" Troopin' "

Notes on the text


(notes by Roger Ayers)



the poem
[December 14th 2008]

[Subtitle] Old English Army in the East When the poem first appeared in 1888 it was without a subtitle but when collected in 1890 and 1892 it was given the subtitle 'OUR ARMY IN THE EAST'. This was amended to Old English Army in the East in Inclusive Verse 1885-1918 and subsequent collections.

Stanza 1

[Line 1] ...troopin' to the sea Although the troopships going back to England when Kipling was writing sailed from Bombay, the journey to Bombay may have been many hundreds of miles, involving several days' march and, if lucky, a train journey. From some Stations the journey may have involved a coastal sea voyage from a minor port to Bombay.

[Line 2] 'Ere's September come again - In order to give fresh units or drafts of recruits the maximum possible time to acclimatise, the first two or three troopships from England arrived in September at the end of the hot weather. As it took these ships 6 weeks to return to England and 6 weeks back to Bombay, a second wave left Bombay in January.

the six-year men Those who have completed or are about to complete their six years service. With most having to wait for winter sailings, a number of men only got back to England after their six years was up.

[Line 3] O leave the dead behind us The mortality rate of British soldiers in India in the late 1880s was approximately 1.5% per year, so a battalion maintained at 900 to 950 men could expect to lose some 70 men in the 5 years India service of a six-year man. Not all those that would die before reaching Home were left behind. There were always soldiers reaching the end of their service whose health had broken down and were convalescing in military sanatoria in hill stations who had to make the journey. A number of deaths during the trooping journey was inevitable and burials at sea not unusual.

[Line 4] … where the ship is coaling up The transports were single screw coal-burning steamers, rigged for sail as well.

Refrain

[Line 7] … on a fourp'ny bit The fourpence a day retainer paid to an ex-soldier during his six years reserve liability. A fourpenny bit was a silver coin that was first issued in 1836, replacing the earlier groat, also worth fourpence. It was withdrawn in its turn in 1855 because it was frequently confused with the silver threepenny bit but a jubilee issue was made in 1887, just before this poem was written.

Stanza 2

[Line 1] The Malabar's in harbour and the Jumner's at her tail Malabar had been trooping to India from 1870, a year after the opening of the Suez Canal in 1869 and continued to run until the winter of 1894/95. Jumna (sic) was taken out of service in 1890. She had had a history of engine trouble.

[Line 2] … the time-expired The soldier on a six year engagement whose period of service is ending.

[Line 3] … Khyber 'ills … The mountainous region round the Khyber Pass in Afghanistan.

Stanza 3

[Line 1] … turn us out at Portsmouth wharf The troopships discharged the troops at Portsmouth Dockyard from where the time-expired men would be taken by train to the Military Hospital at Netley. Here they we examined by a medical board. Those found fit to travel would be sent on to their Depot to be discharged. Those unfit to travel were retained in the Convalescent Division of the Hospital until fit enough to pass the board.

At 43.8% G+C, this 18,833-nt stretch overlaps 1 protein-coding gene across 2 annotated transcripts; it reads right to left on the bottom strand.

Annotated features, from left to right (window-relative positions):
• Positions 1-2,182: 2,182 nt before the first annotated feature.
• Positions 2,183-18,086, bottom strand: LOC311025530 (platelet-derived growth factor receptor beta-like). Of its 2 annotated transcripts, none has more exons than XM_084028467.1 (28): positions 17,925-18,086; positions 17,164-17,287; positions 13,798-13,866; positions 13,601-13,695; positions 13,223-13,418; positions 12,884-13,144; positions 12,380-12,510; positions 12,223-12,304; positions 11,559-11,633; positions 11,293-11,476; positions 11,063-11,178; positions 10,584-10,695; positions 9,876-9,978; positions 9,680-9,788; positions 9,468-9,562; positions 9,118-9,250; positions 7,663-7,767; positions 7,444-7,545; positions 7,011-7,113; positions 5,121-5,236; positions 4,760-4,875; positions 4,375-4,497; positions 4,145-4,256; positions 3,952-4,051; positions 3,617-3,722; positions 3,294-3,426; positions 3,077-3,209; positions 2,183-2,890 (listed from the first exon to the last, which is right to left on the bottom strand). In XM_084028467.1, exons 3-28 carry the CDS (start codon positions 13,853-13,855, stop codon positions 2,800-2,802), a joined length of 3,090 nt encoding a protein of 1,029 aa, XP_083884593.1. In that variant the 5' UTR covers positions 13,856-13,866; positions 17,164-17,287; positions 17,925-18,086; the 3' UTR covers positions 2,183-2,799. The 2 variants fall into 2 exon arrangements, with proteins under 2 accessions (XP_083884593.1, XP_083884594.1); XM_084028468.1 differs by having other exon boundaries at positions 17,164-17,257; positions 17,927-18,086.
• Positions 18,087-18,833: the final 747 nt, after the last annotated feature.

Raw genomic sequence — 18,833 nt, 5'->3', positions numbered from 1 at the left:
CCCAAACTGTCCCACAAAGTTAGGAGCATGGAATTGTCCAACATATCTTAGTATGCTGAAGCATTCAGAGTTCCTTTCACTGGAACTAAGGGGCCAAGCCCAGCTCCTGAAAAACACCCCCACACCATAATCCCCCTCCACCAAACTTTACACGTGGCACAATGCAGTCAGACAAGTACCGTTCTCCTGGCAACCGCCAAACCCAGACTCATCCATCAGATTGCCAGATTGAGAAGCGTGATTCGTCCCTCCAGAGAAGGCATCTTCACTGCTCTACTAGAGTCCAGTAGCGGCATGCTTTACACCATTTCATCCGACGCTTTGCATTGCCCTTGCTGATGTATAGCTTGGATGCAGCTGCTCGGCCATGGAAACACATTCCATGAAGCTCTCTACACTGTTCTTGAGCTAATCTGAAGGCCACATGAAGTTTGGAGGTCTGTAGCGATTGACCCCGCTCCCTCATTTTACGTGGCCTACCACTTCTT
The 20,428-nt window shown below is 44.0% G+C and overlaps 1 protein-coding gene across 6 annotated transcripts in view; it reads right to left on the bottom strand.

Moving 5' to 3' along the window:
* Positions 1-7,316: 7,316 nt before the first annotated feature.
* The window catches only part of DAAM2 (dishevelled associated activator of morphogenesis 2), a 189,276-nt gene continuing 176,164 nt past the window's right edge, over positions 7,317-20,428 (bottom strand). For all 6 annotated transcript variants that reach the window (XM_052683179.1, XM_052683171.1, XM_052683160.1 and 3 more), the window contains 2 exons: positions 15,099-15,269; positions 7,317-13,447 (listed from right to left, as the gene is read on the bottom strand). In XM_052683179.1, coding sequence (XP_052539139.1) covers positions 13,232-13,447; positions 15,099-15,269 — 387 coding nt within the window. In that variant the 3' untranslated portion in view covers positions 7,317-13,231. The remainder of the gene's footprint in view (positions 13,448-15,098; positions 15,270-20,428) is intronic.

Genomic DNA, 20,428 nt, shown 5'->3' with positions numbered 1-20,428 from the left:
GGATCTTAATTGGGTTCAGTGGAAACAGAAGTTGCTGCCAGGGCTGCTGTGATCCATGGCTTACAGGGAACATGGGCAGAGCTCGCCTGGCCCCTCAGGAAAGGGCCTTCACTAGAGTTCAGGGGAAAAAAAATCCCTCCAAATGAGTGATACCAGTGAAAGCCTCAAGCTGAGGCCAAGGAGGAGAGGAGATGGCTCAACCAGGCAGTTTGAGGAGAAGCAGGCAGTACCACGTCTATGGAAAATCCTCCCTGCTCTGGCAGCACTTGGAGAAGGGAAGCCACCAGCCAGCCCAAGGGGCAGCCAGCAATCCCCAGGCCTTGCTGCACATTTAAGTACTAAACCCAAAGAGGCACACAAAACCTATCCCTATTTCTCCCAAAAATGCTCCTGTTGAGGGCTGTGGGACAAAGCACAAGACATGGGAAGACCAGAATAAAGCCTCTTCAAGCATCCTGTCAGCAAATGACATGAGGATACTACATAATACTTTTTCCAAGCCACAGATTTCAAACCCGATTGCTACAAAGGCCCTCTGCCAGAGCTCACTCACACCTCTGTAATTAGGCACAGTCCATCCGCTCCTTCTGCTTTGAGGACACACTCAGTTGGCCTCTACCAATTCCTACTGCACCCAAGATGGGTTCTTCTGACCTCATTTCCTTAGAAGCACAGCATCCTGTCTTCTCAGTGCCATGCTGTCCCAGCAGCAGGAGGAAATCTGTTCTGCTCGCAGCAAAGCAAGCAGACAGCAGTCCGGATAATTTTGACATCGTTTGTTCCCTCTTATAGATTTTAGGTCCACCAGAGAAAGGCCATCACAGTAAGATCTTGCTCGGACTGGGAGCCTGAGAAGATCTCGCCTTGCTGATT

in cold an' wet and rain, The September sailings from Bombay arrived at Portsmouth at the beginning of November and the January sailings arrived at the end of February, frequently in bad weather and, in the 1890s, often in snow.

[Line 2] All wearing Injian cotton kit ... Wearing Indian cotton clothing. Men taking the train to Netley were issued with blankets for the journey.

Stanza 4

[Line 2] See the new draf 's pouring in … 'See the new drafts pouring in'. By the late 1880s the recruiting system was supposed to ensure that recruits had sufficient time with a Home (UK based) Depôt battalion to have undergone full basic training and gained some experience of life in a unit. Unfortunately, recruiting never brought in enough recruits to meet the demand and if there was a major campaign then the drafts were made up of what was available, trained or not.

This provided Kipling with the setting for the story “His Private Honour” (Many Inventions) which opened with:

The autumn batch of recruits for the Old Regiment had just been uncarted. As usual they were said to have been the worst batch of recruits that had ever come from the Depôt.
[Line 4] What's the last from Lunnon, lads? 'What is the latest news from London ?' Although by this time it would have been at least six weeks old.

Stanza 5

[Line 2] a quart of English beer Two pints. Pewter quart mugs were a regular feature in English public houses.

[Line 4] Gawd's mercy strike 'em gentle 'God's mercy deal gently with them'. No direct source for this as a quotation has been located but it may have been influenced by the first lines of Portia's speech in Shakespeare’s The Merchant of Venice, Act IV Scene 1::

The quality of mercy is not strain'd,
It droppeth as the gentle rain from heaven ”
Refrain

Identical to the refrain after the first stanza.


[R.C.A.]

©Roger Ayers 2008 All rights reserved